Literal vs. Figurative

Little Things Mean A Lot

By Annette Rey

Writers do so much to avoid making mistakes in their writing. They dread seeing a mistake in a final piece of work in black and white on the web or on paper. Writers have to juggle rules of grammar, punctuation, sentence structure, spelling, word usage, plot, scene, theme, and more.

With all this on their minds, simple errors can be committed.

Let’s look at the words literal and figurative, both adjectives.

For this post’s purposes, the basic definition of literal is: actual, free from embellishment and exaggeration – the literal truth.

Figurative means not the actual truth.

Many people do not mean to use these words incorrectly, but it is common that they do. I am sure you have heard someone say something like, “I literally died when I saw him standing on the edge of that cliff!” Yet, the person is alive and talking. The speaker means to impart to the listener that she had a frightening experience. She is embellishing and exaggerating to make a dramatic point. We have become accustomed to improper usage of certain words and it sounds awkward to say, “I figuratively died when I saw him standing on the edge of that cliff!” But that is the correct word to use in that sentence.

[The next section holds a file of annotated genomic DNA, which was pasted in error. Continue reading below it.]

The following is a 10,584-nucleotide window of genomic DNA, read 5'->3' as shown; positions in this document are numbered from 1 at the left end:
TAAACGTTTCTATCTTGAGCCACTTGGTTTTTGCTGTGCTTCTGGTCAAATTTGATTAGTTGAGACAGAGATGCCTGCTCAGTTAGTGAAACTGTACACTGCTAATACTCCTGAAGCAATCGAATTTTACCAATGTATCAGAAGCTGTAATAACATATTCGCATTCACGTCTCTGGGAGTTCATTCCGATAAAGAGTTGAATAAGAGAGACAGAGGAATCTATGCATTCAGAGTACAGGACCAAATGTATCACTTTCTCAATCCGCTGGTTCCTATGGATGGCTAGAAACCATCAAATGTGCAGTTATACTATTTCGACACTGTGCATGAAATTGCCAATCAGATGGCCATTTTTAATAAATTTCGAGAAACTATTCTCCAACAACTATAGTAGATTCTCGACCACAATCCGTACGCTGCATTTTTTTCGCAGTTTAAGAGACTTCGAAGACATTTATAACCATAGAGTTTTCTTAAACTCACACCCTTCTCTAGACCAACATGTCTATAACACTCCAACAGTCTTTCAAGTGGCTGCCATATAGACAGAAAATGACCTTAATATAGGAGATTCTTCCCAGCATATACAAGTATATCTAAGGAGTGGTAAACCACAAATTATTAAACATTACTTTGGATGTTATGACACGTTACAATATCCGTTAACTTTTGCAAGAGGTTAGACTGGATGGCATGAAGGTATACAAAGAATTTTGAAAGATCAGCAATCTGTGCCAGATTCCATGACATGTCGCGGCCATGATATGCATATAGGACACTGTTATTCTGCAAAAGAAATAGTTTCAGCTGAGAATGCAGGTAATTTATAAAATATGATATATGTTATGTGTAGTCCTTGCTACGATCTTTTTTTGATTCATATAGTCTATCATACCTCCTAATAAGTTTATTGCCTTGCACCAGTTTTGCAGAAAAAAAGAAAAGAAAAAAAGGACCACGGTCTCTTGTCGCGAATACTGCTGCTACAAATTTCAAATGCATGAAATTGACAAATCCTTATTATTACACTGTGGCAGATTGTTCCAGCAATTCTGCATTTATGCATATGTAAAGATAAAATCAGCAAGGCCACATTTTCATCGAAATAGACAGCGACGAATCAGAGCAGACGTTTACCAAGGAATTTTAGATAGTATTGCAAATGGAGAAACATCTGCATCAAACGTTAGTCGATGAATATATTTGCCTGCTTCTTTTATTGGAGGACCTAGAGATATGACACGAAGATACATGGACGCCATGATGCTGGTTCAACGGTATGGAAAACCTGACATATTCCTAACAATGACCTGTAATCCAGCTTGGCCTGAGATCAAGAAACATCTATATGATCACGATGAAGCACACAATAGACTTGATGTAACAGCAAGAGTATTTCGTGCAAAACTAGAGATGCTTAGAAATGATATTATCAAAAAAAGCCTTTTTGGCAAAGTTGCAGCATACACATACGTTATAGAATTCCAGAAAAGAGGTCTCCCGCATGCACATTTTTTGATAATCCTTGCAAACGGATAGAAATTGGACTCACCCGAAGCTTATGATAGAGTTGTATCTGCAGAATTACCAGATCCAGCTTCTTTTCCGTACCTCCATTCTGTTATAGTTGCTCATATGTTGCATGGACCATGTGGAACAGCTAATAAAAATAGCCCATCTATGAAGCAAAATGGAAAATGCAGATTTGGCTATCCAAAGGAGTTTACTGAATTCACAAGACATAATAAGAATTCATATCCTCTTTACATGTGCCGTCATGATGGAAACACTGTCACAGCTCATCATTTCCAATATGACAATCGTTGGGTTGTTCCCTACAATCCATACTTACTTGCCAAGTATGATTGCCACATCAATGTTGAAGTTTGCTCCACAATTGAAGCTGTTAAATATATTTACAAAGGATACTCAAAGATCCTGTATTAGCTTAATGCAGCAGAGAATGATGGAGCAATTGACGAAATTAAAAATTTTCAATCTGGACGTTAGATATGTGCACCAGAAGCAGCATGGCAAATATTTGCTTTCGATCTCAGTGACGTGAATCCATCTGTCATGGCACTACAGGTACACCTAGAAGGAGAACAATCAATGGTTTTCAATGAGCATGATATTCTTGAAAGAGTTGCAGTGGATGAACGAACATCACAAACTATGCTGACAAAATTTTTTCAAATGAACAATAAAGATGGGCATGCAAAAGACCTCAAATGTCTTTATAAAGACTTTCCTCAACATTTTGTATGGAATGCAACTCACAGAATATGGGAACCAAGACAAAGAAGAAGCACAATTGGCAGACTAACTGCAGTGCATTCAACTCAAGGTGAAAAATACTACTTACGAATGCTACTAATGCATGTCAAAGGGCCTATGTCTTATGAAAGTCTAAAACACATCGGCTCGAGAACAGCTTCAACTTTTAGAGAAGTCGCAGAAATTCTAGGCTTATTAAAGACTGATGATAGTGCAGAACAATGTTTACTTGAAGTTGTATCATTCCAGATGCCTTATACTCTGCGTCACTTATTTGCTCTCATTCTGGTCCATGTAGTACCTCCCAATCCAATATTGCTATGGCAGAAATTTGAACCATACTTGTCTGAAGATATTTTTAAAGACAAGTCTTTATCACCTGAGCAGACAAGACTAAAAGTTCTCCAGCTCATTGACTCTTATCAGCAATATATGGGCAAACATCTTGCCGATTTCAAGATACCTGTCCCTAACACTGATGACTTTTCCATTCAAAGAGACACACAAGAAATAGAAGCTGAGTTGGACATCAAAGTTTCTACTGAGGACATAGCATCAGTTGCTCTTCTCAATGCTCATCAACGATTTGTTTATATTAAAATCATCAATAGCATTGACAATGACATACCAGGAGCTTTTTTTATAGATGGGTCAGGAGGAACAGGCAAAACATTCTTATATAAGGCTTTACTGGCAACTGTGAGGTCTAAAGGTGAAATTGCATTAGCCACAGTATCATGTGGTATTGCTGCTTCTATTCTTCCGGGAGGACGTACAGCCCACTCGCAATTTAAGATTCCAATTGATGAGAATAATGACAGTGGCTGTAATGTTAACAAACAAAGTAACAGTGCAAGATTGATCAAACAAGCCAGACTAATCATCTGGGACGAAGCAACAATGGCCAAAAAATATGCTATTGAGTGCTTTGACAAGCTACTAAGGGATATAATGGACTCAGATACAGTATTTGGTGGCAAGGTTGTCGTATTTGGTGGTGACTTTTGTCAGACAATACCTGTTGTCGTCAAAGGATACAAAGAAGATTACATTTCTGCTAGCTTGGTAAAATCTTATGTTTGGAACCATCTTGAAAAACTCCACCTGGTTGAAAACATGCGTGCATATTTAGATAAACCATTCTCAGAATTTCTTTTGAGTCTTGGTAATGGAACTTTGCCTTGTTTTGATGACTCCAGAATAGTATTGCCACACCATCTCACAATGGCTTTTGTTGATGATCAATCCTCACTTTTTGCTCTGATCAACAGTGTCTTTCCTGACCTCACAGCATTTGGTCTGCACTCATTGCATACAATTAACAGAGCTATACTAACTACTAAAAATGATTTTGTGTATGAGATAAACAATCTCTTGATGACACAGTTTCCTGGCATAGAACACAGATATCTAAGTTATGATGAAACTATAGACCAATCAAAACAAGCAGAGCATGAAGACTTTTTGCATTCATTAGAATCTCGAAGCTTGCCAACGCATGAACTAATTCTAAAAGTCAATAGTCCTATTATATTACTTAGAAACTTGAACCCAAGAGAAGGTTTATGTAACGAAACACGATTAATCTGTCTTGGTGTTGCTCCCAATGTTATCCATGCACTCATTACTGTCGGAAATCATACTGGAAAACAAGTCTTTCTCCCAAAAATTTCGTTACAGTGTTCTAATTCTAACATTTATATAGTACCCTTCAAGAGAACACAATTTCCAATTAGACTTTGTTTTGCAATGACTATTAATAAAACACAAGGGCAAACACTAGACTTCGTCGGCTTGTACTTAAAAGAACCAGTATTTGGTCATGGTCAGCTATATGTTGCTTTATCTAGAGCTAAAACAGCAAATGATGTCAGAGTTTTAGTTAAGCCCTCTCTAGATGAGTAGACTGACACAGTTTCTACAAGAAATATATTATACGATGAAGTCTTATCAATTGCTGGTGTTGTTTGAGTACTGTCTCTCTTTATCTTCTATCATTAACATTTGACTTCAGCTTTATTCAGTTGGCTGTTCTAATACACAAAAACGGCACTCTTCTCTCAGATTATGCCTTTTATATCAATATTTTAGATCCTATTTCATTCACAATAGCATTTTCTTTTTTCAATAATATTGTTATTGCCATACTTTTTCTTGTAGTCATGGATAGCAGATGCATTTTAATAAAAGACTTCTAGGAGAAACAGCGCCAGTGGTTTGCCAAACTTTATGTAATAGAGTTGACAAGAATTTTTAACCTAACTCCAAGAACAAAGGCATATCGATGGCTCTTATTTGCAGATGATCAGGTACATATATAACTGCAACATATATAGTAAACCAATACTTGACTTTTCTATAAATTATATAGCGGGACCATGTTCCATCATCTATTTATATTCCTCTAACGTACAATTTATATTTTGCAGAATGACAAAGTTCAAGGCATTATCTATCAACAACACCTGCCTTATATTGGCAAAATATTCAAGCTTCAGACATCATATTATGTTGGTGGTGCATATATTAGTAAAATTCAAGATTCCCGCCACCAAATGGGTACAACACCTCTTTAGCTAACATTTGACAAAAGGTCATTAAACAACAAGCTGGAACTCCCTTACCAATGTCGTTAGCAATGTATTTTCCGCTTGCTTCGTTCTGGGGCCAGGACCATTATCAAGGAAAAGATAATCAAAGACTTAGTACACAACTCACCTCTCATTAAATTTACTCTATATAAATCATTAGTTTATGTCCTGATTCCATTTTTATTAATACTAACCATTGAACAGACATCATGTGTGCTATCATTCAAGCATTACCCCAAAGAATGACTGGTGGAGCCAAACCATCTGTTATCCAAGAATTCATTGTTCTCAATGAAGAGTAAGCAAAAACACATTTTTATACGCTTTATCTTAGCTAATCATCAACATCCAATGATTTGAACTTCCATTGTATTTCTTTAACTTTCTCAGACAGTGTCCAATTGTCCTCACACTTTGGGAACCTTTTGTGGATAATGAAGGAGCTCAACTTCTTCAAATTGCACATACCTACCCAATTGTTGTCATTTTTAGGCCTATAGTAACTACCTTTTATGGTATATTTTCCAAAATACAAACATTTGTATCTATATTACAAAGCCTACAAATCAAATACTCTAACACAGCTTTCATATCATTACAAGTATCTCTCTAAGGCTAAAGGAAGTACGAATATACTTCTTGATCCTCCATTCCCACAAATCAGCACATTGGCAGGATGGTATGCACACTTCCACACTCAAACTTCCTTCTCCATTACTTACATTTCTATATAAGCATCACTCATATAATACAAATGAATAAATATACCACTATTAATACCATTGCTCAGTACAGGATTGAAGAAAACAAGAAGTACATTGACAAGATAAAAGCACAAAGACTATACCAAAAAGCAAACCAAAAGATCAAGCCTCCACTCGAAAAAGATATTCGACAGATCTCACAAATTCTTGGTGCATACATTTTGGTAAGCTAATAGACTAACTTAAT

Correct:

I am literally typing this post.

Today it was ninety-eight degrees outside; my team figuratively swam in sweat.

Jane, a professional cowhand, literally roped the steer.

The child won the award and she figuratively grew six feet tall with pride.

If we are conscious of word choice before we write, our editing job will be made easier, too.

 

 

 

 

 

 

 

 

 

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